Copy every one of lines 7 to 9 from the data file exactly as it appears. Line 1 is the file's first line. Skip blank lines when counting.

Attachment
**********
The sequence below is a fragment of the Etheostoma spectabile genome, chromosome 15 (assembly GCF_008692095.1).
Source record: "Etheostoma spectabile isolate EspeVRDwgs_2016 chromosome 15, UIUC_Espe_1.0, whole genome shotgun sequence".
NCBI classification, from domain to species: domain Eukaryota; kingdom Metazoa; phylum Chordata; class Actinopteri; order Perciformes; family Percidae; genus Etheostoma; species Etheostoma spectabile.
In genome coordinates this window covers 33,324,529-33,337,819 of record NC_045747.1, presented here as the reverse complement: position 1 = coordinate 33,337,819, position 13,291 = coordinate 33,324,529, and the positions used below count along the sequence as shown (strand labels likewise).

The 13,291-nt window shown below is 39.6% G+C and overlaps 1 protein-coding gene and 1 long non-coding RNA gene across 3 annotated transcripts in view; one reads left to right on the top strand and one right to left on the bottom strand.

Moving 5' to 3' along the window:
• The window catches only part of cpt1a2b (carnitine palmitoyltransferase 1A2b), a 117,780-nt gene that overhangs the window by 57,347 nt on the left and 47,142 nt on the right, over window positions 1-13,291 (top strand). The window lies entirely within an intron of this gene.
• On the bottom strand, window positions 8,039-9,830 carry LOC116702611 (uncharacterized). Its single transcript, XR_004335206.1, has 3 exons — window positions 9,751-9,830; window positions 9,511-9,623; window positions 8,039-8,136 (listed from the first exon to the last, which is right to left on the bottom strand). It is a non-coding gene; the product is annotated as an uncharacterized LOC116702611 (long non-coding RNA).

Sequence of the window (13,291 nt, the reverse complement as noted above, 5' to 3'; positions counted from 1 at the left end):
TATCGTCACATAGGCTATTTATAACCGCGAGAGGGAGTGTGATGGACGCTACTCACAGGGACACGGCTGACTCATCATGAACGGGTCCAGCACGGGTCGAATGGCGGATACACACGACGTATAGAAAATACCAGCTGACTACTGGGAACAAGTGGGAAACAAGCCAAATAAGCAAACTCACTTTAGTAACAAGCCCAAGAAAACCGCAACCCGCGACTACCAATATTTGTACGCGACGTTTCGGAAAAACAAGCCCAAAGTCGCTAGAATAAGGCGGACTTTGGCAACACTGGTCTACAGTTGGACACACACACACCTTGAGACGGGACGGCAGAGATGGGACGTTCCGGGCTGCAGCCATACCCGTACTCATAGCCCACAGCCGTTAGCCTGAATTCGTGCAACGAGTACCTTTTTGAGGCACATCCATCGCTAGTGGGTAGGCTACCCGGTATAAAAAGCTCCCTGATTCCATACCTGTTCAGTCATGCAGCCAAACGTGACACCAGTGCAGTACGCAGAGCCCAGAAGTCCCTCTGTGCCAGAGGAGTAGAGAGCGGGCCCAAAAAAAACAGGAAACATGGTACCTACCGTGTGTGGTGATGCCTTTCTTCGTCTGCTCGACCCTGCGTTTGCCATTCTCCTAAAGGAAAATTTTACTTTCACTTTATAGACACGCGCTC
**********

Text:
• The window catches only part of cpt1a2b (carnitine palmitoyltransferase 1A2b), a 117,780-nt gene that overhangs the window by 57,347 nt on the left and 47,142 nt on the right, over window positions 1-13,291 (top strand). The window lies entirely within an intron of this gene.
• On the bottom strand, window positions 8,039-9,830 carry LOC116702611 (uncharacterized). Its single transcript, XR_004335206.1, has 3 exons — window positions 9,751-9,830; window positions 9,511-9,623; window positions 8,039-8,136 (listed from the first exon to the last, which is right to left on the bottom strand). It is a non-coding gene; the product is annotated as an uncharacterized LOC116702611 (long non-coding RNA).

Sequence of the window (13,291 nt, the reverse complement as noted above, 5' to 3'; positions counted from 1 at the left end):